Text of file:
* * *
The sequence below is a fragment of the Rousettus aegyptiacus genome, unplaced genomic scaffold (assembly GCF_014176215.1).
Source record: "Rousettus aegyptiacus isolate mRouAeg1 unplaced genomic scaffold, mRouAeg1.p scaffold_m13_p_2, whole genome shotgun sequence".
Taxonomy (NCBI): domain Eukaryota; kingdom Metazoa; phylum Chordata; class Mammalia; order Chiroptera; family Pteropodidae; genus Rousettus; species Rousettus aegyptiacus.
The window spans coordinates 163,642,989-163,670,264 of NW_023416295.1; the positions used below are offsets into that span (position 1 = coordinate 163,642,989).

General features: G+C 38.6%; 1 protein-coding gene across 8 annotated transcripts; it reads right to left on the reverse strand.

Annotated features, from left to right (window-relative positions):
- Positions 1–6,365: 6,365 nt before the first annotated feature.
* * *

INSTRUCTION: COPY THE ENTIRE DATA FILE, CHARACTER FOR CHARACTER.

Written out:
The sequence below is a fragment of the Rousettus aegyptiacus genome, unplaced genomic scaffold (assembly GCF_014176215.1).
Source record: "Rousettus aegyptiacus isolate mRouAeg1 unplaced genomic scaffold, mRouAeg1.p scaffold_m13_p_2, whole genome shotgun sequence".
Taxonomy (NCBI): domain Eukaryota; kingdom Metazoa; phylum Chordata; class Mammalia; order Chiroptera; family Pteropodidae; genus Rousettus; species Rousettus aegyptiacus.
The window spans coordinates 163,642,989-163,670,264 of NW_023416295.1; the positions used below are offsets into that span (position 1 = coordinate 163,642,989).

General features: G+C 38.6%; 1 protein-coding gene across 8 annotated transcripts; it reads right to left on the reverse strand.

Annotated features, from left to right (window-relative positions):
- Positions 1–6,365: 6,365 nt before the first annotated feature.